Earlier in the trip, my brothers Jim and George and i took our mother to Zion National Park near St. George, Utah. Mom lives with Jim (left) in St. George, which is a lovely place to visit.
Zion is small but has spectacular scenery, and would be a blast to hike through on another visit.

Monday, November 3, 2008

I see dead football teams

One of my jobs is to cover the Washington State football team, which is in the midst of the worst season in program history. So I've covered games where WSU lost by 66-3, 63-14 and 69-0. I've also watched on TV as they lost 66-13, 45-17 and 39-13.

The season doesn't get any easier. This weekend Arizona is coming to town and the outcome is not likely to be pretty. The following weekend I get to cover No. 9 Boise State vs. woeful Idaho. Then it's winless Washington at Washington State in the Puke Cup.
Fortunately, I also get to watch my son Tom (No. 46) play for Ferris High

Friday, October 31, 2008


A few people got into the spirit of Halloween at the office today. In this pix we have Puff the Communist Dragon (Carey); unredeemed Jimmy Buffet fan Parrot Head (yours truly); and nun-in-training Fifi (Marial). Most of the others are too busy preparing for the Nov. 4 election to waste time with costumes

Monday, October 27, 2008

Report from Vegas

I spent last weekend in Las Vegas with my two brothers for a boys weekend that celebrated Jim's 47th birthday, the midway point to my 50th birthday, George's escape from a houseful of sick daughters, and, of course, MY FIRST JIMMY BUFFETT CONCERT IN 15 YEARS!

Huge it was. Here is the report.

After spending a few days visiting with Mom in St. George, Utah, we arrived in Vegas shortly before noon on Saturday. By previous arrangement, we headed first to Fremont Street, in dumpy old downtown Vegas, in search of cheap gaming tables. The photo shows Jim (black shirt with words) and George (silent black shirt) upon our arrival.

We walked through venerable casinos like the Golden Nugget, Binion's and Fitz's, and found exactly what we were looking for: $3 blackjack tables. Despite the fact that the tables had cigarette burns in the fabric _ and most of the other players looked like the casino might be their only home _ we had a blast. We settled into a table at Fitz' and played for quite a while before losing our stakes.

From there it was up to the Nugget for a modest lunch. We ate light (I had a chef salad, a meal I first enjoyed in the deli at Buttrey Foods more than 3 decades ago) to maintain our energy for what would be a long day. We passed through Binion's for a bit of slot machine losing. Then came a key decision point.

We had originally planned to go to the Strip, check into the Tropicana and lounge poolside for a bit to soak up some rays and gaze at silicone. But Jim and George were lured to the roulette table as we passed through Fitz's again and there we stayed. I had never played before, but put $20 down and ran into a mountain of beginner's luck. Soon I had towers of lime green chips in front of me. Then I started losing, which got me to looking a my watch. 5 p.m., and we were no where near the Strip! We hustled out of there, battled heavy traffic down Las Vegas Blvd, and finally got to the Tropicana about 6.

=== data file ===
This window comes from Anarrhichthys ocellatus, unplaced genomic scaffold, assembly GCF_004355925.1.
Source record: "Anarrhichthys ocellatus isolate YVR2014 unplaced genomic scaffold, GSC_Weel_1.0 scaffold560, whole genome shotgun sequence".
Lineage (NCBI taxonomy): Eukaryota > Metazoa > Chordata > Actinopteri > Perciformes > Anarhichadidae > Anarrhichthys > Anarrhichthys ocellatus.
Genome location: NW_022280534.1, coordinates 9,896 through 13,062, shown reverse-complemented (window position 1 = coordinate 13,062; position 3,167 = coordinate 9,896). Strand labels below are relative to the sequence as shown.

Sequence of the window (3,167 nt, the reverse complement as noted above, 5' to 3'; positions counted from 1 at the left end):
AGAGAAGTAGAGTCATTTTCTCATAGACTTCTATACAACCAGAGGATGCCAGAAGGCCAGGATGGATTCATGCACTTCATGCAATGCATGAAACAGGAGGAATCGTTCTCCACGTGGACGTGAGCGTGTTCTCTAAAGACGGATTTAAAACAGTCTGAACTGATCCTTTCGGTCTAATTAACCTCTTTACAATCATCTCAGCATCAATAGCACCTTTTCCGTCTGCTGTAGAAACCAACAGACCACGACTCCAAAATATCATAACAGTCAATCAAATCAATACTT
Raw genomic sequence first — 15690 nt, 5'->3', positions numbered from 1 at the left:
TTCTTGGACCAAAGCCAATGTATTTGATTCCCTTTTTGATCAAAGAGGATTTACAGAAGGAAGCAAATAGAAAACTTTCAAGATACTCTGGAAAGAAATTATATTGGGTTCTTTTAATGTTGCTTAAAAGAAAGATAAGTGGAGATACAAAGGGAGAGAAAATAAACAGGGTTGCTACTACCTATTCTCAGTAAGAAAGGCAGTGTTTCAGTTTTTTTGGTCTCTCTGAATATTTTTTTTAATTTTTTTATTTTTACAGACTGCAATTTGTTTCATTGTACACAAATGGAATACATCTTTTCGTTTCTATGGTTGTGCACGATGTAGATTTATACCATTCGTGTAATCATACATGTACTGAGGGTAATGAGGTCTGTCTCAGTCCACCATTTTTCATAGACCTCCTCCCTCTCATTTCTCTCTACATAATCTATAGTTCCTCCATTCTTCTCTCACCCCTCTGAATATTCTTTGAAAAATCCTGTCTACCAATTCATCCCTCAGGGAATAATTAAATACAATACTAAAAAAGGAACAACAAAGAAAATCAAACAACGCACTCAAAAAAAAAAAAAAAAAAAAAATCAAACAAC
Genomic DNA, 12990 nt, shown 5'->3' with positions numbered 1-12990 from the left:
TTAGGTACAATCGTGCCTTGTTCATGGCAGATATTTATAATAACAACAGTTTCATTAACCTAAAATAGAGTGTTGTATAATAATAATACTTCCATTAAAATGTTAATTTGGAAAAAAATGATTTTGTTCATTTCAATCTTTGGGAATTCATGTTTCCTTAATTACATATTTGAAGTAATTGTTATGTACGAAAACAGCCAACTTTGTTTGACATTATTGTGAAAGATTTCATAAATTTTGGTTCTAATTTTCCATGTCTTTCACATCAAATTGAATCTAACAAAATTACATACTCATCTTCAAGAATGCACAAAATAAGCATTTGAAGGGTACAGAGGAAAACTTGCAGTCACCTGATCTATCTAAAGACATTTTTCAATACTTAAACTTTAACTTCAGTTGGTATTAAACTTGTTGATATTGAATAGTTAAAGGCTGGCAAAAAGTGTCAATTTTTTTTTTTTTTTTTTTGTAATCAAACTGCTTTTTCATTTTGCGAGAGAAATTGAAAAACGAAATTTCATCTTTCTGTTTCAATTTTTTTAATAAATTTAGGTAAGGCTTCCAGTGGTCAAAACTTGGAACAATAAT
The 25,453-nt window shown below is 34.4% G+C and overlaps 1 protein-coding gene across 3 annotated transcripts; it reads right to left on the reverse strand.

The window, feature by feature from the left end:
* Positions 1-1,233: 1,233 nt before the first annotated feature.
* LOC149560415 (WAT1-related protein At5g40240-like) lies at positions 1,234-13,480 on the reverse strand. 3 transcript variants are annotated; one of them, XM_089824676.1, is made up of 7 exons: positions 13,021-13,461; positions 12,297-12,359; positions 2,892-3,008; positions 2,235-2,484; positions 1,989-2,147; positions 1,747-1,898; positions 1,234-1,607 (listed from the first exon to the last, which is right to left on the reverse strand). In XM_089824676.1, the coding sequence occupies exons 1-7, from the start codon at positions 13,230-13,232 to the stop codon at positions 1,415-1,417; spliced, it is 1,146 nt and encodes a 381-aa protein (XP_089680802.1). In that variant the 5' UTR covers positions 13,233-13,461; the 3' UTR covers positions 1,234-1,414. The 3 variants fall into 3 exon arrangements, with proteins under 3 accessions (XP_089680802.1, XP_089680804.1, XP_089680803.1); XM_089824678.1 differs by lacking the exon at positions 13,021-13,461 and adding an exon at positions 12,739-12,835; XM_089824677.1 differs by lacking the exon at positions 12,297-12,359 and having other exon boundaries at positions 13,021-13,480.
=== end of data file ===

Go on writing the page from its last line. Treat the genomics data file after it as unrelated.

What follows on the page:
As we rushed toward the front door, we were stopped in our tracks by a couple of Folies Bergere dancers who were handing out discount coupons to the show. They were at least 6-foot-4, with towering heels and even taller head feathers, but little clothing. George thought they might be creatures from another planet.

We got a room on the top floor, with a stunning view, but had little time to enjoy it as we had to clean up and get into our carefully selected concert ensembles. George, as expected, went with a light colored suit and striped shirt. I did a basic black, topped by the Vegas Jacket. Jim, who is a country-western musician and thus has no sense of fashion, wore jeans and a jacket.

All of us were wrongly dressed.

It turned out that the vast majority of the crowd at a Jimmy Buffett concert dresses in grass skirts, hats with fruit on it, Hawaiian shirts and the like. What losers.

I of course was in the Vegas Jacket, which never fails to draw stares and comments from pimps, priests and everything in between. The best occurred while I was in the bathroom at the MGM Grand, where a young fellow told me that he flew jets for the military, but nothing in his life was cooler than my Jacket. I had to agree. George and Jim like to walk behind me through crowds so they can enjoy the amazed looks from passersby.
The MGM Grand was overwhelmed with Parrotheads, many enjoying the $6 margarita specials. The bar we went into was so packed that we couldn't get any attention from the bartender. So I caught the eye of a waitress (the magic of the Jacket again) and quickly ordered three margaritas as we grabbed an empty table. We guzzled them down and then joined a river of Parrotheads heading to the MGM's arena.